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Armon Harried Named U.S. Army Impact Player Of The Month

March 29, 2019

Armon Harried, a senior guard who led the Lake Clifton boys' varsity basketball team to two consecutive state championships, was named the U.S. Army Impact Player of the Month.

Harried was nominated for the award by his father, longtime Lake Clifton head coach and athletic director Herman "Tree" Harried. 

"I watched him put his work in," Herman said. "He's disciplined enough to work out by himself. He doesn't need someone to actually work him out. … He's mature enough to work on things with suggestions here and there, and occasionally he and I will do things together. I watched him just this summer change his diet and the weight training he's done. So I've watched him put his work in to have the kind of year that he's had this year."

Armon scored 35 points in the Lakers' 64-46 win against Southern in the 1A Maryland Public Secondary Schools Athletic Association championship game in College Park, Md., March 16. The 6-foot-4 Armon, described by his coach as a complete player who can handle the ball, shoot, drive, post up and defend, also played a leading role in Lake Clifton's 2A title last winter. 

The state championships brought the soon-to-be 18-year-old Armon full circle; Herman just finished his 23rd year of coaching the Lakers, and Armon grew up in Lake Clifton's gym.

"I've been there probably in the crib somewhere," Armon joked.

Armon and Herman recalled Herman setting up a basketball hoop -- first a Nerf hoop, then an outdoor portable hoop -- in the corner of the gym for Armon to use while Herman coached his team. But it wasn't always smooth sailing in the gym for Armon in the gym, illustrated by one story Herman recalled.

"He just learned how to ride this skateboard, two-wheel scooter, and I told him to be careful," Herman said. "And of course, he flips over a table and I've got to take him to the emergency room because his elbow is hurt. He has busted his head running underneath the bleachers before. He's damaged himself in that gym as well. It ain't always been all good in that gym."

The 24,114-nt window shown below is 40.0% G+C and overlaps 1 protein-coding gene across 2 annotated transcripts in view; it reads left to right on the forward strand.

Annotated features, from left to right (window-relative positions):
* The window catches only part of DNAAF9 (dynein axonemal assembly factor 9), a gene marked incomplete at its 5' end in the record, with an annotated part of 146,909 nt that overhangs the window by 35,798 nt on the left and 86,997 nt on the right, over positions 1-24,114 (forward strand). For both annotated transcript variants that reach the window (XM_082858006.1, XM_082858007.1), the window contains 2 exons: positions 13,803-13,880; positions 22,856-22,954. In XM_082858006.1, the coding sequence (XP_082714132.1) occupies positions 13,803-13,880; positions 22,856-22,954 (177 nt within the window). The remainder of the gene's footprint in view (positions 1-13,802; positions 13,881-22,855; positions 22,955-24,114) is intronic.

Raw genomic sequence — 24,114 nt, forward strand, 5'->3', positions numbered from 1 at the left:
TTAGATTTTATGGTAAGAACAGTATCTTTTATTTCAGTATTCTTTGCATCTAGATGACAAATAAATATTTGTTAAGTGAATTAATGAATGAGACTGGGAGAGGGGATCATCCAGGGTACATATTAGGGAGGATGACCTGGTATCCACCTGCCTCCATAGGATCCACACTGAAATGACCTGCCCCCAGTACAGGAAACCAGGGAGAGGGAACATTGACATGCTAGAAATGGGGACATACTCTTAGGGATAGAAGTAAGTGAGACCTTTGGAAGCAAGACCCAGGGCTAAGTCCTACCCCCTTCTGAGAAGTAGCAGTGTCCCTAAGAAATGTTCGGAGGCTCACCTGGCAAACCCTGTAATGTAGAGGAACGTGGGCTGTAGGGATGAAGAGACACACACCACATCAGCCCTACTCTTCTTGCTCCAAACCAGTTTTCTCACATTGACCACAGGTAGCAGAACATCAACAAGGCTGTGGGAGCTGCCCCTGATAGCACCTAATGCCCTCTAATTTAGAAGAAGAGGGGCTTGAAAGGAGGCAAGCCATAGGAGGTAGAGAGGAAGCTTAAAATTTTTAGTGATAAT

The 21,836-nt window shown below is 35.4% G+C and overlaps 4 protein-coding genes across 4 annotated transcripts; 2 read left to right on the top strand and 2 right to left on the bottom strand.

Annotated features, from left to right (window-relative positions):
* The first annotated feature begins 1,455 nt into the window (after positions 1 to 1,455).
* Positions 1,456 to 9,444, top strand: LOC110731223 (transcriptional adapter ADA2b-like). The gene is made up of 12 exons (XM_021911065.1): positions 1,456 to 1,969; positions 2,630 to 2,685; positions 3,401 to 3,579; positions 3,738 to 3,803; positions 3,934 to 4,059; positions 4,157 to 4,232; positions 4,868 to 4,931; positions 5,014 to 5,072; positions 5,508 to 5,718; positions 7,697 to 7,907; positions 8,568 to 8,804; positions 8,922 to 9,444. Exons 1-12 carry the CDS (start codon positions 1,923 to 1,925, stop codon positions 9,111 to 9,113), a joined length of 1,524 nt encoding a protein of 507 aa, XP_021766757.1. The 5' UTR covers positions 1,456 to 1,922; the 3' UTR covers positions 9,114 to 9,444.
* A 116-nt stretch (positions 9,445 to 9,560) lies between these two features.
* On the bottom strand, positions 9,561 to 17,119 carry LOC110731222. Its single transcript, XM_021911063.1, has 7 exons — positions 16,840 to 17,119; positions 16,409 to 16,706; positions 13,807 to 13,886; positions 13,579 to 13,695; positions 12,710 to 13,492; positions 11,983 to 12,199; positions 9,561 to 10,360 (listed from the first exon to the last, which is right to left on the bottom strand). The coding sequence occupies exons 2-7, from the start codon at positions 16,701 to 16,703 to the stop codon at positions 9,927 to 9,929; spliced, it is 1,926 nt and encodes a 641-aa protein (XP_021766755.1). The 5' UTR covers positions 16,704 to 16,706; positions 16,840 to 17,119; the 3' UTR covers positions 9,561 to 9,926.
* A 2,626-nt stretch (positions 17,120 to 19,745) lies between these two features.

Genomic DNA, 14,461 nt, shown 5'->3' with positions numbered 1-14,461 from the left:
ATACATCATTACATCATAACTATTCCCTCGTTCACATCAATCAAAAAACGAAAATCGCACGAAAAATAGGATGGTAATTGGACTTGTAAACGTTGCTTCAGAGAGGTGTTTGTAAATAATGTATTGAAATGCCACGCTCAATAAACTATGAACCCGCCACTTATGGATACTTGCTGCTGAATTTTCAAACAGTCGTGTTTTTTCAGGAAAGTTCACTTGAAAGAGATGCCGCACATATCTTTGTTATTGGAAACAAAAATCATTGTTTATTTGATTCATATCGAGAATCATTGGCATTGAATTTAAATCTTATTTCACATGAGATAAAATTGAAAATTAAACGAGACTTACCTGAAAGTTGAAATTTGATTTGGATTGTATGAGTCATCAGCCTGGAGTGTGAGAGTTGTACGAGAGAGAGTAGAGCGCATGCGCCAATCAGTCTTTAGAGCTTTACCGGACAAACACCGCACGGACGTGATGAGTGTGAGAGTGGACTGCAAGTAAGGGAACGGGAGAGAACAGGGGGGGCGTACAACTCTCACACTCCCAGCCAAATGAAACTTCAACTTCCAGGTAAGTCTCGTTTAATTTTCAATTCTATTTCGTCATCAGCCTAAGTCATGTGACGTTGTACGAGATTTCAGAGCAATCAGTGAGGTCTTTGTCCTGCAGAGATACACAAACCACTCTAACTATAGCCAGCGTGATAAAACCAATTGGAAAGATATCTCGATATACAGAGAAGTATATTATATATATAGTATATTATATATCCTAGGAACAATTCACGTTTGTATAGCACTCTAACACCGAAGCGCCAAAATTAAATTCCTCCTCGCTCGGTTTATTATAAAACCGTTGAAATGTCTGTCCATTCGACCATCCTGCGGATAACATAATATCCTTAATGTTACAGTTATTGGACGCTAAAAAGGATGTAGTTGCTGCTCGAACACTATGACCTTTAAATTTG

Now, Armon is set to graduate from Lake Clifton this spring. He's carrying a 4.4 GPA, has never earned less than an 'A' and takes college-level courses -- Statistics, English and Writing 101 -- through a dual-enrollment program provided by the University of Baltimore. He led the Lakers to 18-5 and 24-4 seasons the past two years to boot.

"You just have to know what you want to do in life and being able to manage it, because I know my plan for my life is not like everyone else's," Armon said. "I want to be successful, so I have to work for it and I just have to manage my time with schoolwork and on the court."

Armon wants to study sports medicine and kinesiology in the future, and he has no shortage of options for college. He's been offered athletic scholarships to play basketball by Navy, Monmouth and Canisius. He'll make a decision with his parents after visiting interested schools this spring.

"It's been an easy process because I know all the work I put in and all my grades alone without basketball have just been fine, and they've put me in a position where I can get accepted into a college that I apply to," Armon said. "Eventually, just making a decision will come down to where I feel as though I fit best and sets me up for my future."

Even though college awaits, Lake Clifton will always be home.

"He's learned how to ride his bike in that gym, he's learned how to walk in that gym, he's learned how to talk in that gym, he's learned how to live in that gym, and that gym has been a home to him -- not just a gym," Herman said. "It's a home to me and not just a gym, and we treat it like it's a home."

To nominate a student-athlete for the U.S. Army Impact Player award, visit

Watch video of the award presentation: